The only remedy is humility – laying down our agendas, being teachable, and readily submitting incorrect thinking to Scripture. We must pray for eyes to see God’s truth rather than imposing our own.
As you study, consider your biases and actively seek correction from the Spirit through God’s word. The biblical authors frequently challenged prevailing assumptions of their eras. Let the text critique and change your mindset, not the other way around.
Studying with Humility and Openness to Correction
Given our human limitations, no one interprets Scripture perfectly. We all have blind spots, gaps in knowledge, and room for growth in understanding God’s word. Therefore, humility and openness to correction are essential for good Bible interpretation.
Rather than rigidly clinging to one perspective, we should hold our views loosely, willing to change when shown wrong from Scripture. Knowledge puffs up, but love builds up (1 Corinthians 8:1). Demonstrating Christlike love through open discussion brings greater clarity to complex issues.
Here are some important ways to maintain humility and accountability in Biblical interpretation:
- Prayerfully consider other viewpoints – Don’t dismiss them prematurely without first understanding their reasoning from Scripture.
- Study under spiritually mature teachers – submit your interpretations to those with knowledge, wisdom, and spiritual discernment.
- Welcome discussion and feedback – be willing to have your views respectfully challenged in order to sharpen them.
- Commit to biblical truth over denominations/traditions – be ready to disagree with human institutions when they contradict God’s Word.
- Don’t divide over secondary doctrines – unity in the gospel is paramount.
- Avoid an unteachable spirit – don’t persist in error once it’s been biblically refuted.
- Remember you could be mistaken – don’t get intellectually arrogant about interpretations.
As iron sharpens iron, we refine good interpretations and discard false ones through humble dialogue with other Bible students. We must keep growing in our understanding of God’s word until Jesus returns.
Applying Sound Biblical Interpretation
The essential goal of good biblical interpretation is not just gaining information but applying God’s word to our lives and churches. We want Scripture to transform our thinking, convictions, and actions to align with God’s truth. When mishandled, the Bible can be distorted to mean almost anything. But when handled well, it functions as an authoritative compass guiding us to godliness.
Here are some important applications of sound biblical interpretation:
- Develop correct theology – right beliefs about God, salvation, humanity, end times, etc.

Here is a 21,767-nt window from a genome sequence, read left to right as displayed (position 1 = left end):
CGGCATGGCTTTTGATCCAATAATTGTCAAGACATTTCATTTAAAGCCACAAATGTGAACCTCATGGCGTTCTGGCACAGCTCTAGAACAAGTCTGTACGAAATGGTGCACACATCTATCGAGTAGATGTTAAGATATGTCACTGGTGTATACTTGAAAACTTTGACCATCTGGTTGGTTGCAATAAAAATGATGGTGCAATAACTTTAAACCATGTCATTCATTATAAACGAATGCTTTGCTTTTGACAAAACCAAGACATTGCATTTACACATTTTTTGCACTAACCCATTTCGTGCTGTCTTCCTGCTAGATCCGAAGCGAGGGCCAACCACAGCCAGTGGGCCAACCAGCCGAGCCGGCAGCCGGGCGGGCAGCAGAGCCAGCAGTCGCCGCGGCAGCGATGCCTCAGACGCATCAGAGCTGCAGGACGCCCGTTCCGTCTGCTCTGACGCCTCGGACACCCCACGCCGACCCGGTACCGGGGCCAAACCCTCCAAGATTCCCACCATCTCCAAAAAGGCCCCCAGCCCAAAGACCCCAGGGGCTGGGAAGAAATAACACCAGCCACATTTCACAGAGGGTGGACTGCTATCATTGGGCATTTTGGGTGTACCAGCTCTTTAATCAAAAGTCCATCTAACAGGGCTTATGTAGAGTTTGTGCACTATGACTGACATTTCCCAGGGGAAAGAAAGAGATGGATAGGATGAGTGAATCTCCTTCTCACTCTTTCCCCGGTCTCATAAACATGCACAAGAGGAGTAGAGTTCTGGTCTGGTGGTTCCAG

- Resolve apparent discrepancies – seeming contradictions evaporate with good interpretation.
- Receive correction and reproof – Scripture exposes our sin and flawed thinking.
- Find abundant life in Christ – God’s word nourishes our souls when understood as intended.
- Gain discernment – accurately divide truth from false teaching.
- Reform church practice – align worship, leadership, ordinances, etc. with Scripture.
- Fuel righteous living – application flows from interpretation. Obedience follows understanding.
The Reformers’ motto of “Scripture Alone” means not only affirming biblical authority, but also interpreting God’s word responsibly. As we handle Scripture accurately, it transforms us in truth and righteousness. We must continuously grow in our interpretive skills so the Bible shapes our lives fully.
Interpreting the Bible accurately takes dedication, wisdom, and guidance from the Holy Spirit who inspired it. But it’s essential work for following Christ faithfully. When we handle God’s word properly, extracting the true meaning he intended, it nourishes our souls and lights our path (Psalm 119:105). But mishandling Scripture leads to confusion and mistaken beliefs about God.
By applying principles like understanding context, respecting genre, studying original languages, letting Scripture interpret itself, considering literal meaning first, checking biases, and reading with humility, we can grow in sound biblical interpretation. No one arrives fully, but through prayer and open discussion, our interpretations mature. The Holy Spirit uses God’s word understood correctly to make us wise, equip us for ministry, and transform us into Christ’s image.
So persist in learning how to interpret well. Rightly dividing God’s word helps anchor you in truth amid competing views and brings clarity for teaching others. Keep an ear tuned to the Spirit’s voice as you study. God will guide you into precise, textured understanding of the Scriptures for maturing in your faith and becoming rooted in grace and sound doctrine.